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Around the World in a Toyota FJ Cruiser

Their unusual looking car drew attention wherever they went and gained them new friends, even in places considered dangerous by many travelers. 
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February 10, 2023

On a Monday morning, a few hours before they were set to leave their house in Sherman Oaks to go to Africa for the next 18 months, Ayala and Eldad (Eddie) Dimand, 57 and 58 respectively, sat down for an interview with the Jewish Journal and reminisced about their long life of travelling. 

They had two carry-ons, a couple of duffle bags … and that was it. They are the definition of traveling light. The Israeli couple, who had moved to the US in 1986, are avid travelers and have been traveling the world with their two sets of twins – now ages 26 and 24 – since they were born. Those were shorter trips though: a week here, a month there. 

“I arranged four car seats in the back of the car and we went everywhere with them,” said Eldad. “We also used to have a motor home which we crisscrossed the states with. We did it every single weekend.”

But the couple was eager to set out on a real trip, like the one they did after their discharge from the IDF, where they had met while serving. After traveling in their early 20s all over the U.S. and South America, they returned to Israel to get married and raise a family there. But they just couldn’t do it.

“We took all the money we got as wedding gifts and traveled back to South America, visited Brazil and Venezuela and then decided to settle in Los Angeles,” said Eldad.

Once their four children moved out of the house, the couple knew exactly what they wanted to do. The plan was to drive all the way to Argentina and then ship the car back home. They took their Toyota FJ Cruiser and transformed it into a hotel on wheels. On the roof, they set up a folded tent which opens up easily. In the back, they arranged for a cooler, a cooking stand, a water tank for showers and all the essentials needed for a long trip.

“We love off-roading, [and] we prefer it to driving on the main road,” said Eldad. “This way we get to see places that tourists don’t usually see while traveling, and we meet people who live in small villages and get to really know them and their lives.”

Their unusual looking car drew attention wherever they went and gained them new friends, even in places considered dangerous by many travelers. 

“When we got to El Salvador, we were pretty scared because they have the biggest murder rate in all of South America,” said Eldad. “As soon as we crossed the border and were on the main road, we noticed another Toyota driver who looked at us suspiciously. He drove in front of us, switched to the back, then next to us and signaled me to stop.”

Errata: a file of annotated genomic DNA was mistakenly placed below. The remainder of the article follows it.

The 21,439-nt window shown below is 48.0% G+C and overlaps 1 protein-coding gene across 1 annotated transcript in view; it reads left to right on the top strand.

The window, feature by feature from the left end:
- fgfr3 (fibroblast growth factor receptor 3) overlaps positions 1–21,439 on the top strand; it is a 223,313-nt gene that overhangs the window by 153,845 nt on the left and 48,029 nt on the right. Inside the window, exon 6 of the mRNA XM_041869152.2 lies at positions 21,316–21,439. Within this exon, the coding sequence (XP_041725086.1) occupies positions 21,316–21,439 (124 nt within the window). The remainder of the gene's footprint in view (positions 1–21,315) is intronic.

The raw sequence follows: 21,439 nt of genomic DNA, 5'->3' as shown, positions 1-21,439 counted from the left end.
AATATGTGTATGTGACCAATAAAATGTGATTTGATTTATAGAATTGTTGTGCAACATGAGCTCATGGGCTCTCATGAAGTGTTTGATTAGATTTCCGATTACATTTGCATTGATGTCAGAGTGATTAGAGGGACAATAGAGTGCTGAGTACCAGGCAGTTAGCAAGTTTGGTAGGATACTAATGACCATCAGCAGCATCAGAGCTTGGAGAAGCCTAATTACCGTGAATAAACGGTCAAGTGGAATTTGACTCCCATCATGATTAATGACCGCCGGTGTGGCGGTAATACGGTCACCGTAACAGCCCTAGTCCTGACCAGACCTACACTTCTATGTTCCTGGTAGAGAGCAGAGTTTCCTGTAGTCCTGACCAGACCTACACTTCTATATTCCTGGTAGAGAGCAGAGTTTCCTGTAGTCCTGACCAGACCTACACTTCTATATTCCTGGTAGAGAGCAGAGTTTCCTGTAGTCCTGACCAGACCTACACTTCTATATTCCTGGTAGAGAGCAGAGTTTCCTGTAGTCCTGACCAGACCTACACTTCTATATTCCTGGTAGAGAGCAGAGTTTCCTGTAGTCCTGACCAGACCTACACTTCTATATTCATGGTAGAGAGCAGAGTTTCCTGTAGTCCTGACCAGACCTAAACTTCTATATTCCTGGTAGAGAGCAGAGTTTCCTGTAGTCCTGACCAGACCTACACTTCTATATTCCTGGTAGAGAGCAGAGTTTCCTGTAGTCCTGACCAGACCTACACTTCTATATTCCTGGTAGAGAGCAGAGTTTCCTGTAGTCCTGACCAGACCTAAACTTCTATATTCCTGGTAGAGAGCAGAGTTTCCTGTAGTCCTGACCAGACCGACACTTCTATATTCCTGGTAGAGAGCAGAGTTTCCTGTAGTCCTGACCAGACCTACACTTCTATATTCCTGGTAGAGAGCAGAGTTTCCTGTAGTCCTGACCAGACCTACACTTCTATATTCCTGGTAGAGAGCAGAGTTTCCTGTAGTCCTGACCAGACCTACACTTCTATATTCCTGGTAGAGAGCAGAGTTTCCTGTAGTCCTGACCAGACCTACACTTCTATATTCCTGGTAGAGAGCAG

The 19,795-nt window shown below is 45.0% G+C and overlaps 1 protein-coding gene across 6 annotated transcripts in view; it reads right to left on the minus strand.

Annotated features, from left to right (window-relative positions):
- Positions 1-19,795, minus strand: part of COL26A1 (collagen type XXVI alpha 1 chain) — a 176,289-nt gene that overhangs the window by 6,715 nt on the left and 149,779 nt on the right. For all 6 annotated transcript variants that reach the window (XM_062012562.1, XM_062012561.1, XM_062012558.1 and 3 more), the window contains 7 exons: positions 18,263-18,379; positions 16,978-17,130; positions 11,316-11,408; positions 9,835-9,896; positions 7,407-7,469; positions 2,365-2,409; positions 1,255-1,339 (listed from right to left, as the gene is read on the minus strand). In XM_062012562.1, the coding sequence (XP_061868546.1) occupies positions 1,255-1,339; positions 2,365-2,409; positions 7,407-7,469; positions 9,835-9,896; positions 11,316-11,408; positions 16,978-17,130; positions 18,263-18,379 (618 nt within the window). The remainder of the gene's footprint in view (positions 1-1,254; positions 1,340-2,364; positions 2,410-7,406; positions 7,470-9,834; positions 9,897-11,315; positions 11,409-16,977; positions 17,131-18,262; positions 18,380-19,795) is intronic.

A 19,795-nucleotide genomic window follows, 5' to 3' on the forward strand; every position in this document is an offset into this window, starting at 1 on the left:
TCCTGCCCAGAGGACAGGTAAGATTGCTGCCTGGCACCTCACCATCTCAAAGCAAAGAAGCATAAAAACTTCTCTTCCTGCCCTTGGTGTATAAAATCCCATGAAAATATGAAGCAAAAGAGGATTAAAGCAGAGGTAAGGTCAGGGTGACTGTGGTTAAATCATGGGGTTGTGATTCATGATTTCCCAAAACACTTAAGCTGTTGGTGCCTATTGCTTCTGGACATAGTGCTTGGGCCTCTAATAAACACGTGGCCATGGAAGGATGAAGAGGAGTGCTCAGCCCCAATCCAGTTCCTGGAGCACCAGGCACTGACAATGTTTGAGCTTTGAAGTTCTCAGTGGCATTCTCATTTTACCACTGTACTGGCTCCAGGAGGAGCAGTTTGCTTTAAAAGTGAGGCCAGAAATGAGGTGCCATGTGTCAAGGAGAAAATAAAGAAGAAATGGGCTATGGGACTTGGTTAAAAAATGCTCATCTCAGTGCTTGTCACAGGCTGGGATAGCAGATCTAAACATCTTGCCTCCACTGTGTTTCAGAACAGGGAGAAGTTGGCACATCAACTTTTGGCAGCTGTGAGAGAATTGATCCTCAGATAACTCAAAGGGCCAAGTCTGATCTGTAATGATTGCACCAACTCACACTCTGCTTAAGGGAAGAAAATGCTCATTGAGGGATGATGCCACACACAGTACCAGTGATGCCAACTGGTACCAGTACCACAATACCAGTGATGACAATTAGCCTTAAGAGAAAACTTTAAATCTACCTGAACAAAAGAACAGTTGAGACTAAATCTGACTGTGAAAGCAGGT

Needless to say, the Dimands were not too eager to oblige, but the other driver was persistent. Reluctantly, they parked on the side of the road and hoped for the best.

“We rolled down the windows just a bit at first, but the guy seemed harmless,” Eldad said.” He was very excited about our car and told us he is representing the off-road community in El Salvador. He wanted to invite us to an event they were holding in Honduras where other members of the community from all over South America were going to attend. We gladly accepted and arranged to get there.”

However, before they managed to get to the off-road event, they landed another surprising invitation. “We stopped one day to fix something in the car, and this guy comes up to us and introduces himself as an off-road, 4×4 lover. [He] invited us to his hotel that sits on a lake in Honduras.”

At the first event they were invited to, they met with Ibrahim, a Palestinian immigrant. “He was the owner of the restaurant where the meeting of the club was held,” said Eldad. “We met his brothers and children and they were so nice and welcoming.”

Isn’t it difficult to travel with your spouse for months on end and share a small space 24/7?

“My husband is a very easy-going kind of guy,” said Ayala. “I think it’s important to understand each other’s role in the trip, like who is driving, navigating, et cetera and then everything works out.”

To plan the trip, the couple marked on Google Maps all the places they would like to visit. They used an app for off-roaders and mainly drive on dirt roads so they could see nature. 

With limited Spanish – which improved throughout their trip – they managed to communicate with people, many of them poor or with limited resources, who opened up their homes and hearts to them.

“It was pretty incredible to see how generous people were. When we got to Guatemala, we needed to change [our] oil, [and] it was a Sunday and everything was closed,” said Ayala. “We saw a guy who had a ramp in his garage. We stopped and asked if we can use it to lift up the car. Not only did he agree, he insisted to help Eddie to change the oil. When we wanted to pay him, he refused and said he was happy to help. It repeated itself everywhere we went. People were willing to help and didn’t ask anything in return.”

Their next trip, set to start soon, will begin in Spain. Afterwards, they will cross through Gibraltar to Morocco, continuing all the way down to South Africa. 

Their next trip, set to start soon, will begin in Spain. Afterwards, they will cross through Gibraltar to Morocco, continuing all the way down to South Africa. Then they will head back home, where they will stay for a short while until the set out for their next adventure with their home on wheels.

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